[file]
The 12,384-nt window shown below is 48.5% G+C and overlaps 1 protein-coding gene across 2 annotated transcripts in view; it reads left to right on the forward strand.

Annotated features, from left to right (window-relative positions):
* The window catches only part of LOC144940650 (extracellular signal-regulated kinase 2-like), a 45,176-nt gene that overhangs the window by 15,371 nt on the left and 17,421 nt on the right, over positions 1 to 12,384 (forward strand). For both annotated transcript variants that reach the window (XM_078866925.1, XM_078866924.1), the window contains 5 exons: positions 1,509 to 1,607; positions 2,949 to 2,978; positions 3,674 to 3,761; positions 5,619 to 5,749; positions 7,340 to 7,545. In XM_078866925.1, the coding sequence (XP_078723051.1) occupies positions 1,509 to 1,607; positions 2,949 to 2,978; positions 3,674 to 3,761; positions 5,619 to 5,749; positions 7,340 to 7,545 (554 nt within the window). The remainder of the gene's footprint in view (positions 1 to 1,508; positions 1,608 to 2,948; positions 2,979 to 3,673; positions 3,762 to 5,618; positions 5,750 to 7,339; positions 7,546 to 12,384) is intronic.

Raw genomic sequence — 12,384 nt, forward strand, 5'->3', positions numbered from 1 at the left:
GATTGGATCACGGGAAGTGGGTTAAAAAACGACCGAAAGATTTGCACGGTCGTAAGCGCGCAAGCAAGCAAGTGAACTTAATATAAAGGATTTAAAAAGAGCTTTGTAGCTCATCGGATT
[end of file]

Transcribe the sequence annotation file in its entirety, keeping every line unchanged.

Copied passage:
The 12,384-nt window shown below is 48.5% G+C and overlaps 1 protein-coding gene across 2 annotated transcripts in view; it reads left to right on the forward strand.

Annotated features, from left to right (window-relative positions):
* The window catches only part of LOC144940650 (extracellular signal-regulated kinase 2-like), a 45,176-nt gene that overhangs the window by 15,371 nt on the left and 17,421 nt on the right, over positions 1 to 12,384 (forward strand). For both annotated transcript variants that reach the window (XM_078866925.1, XM_078866924.1), the window contains 5 exons: positions 1,509 to 1,607; positions 2,949 to 2,978; positions 3,674 to 3,761; positions 5,619 to 5,749; positions 7,340 to 7,545. In XM_078866925.1, the coding sequence (XP_078723051.1) occupies positions 1,509 to 1,607; positions 2,949 to 2,978; positions 3,674 to 3,761; positions 5,619 to 5,749; positions 7,340 to 7,545 (554 nt within the window). The remainder of the gene's footprint in view (positions 1 to 1,508; positions 1,608 to 2,948; positions 2,979 to 3,673; positions 3,762 to 5,618; positions 5,750 to 7,339; positions 7,546 to 12,384) is intronic.

Raw genomic sequence — 12,384 nt, forward strand, 5'->3', positions numbered from 1 at the left:
GATTGGATCACGGGAAGTGGGTTAAAAAACGACCGAAAGATTTGCACGGTCGTAAGCGCGCAAGCAAGCAAGTGAACTTAATATAAAGGATTTAAAAAGAGCTTTGTAGCTCATCGGATT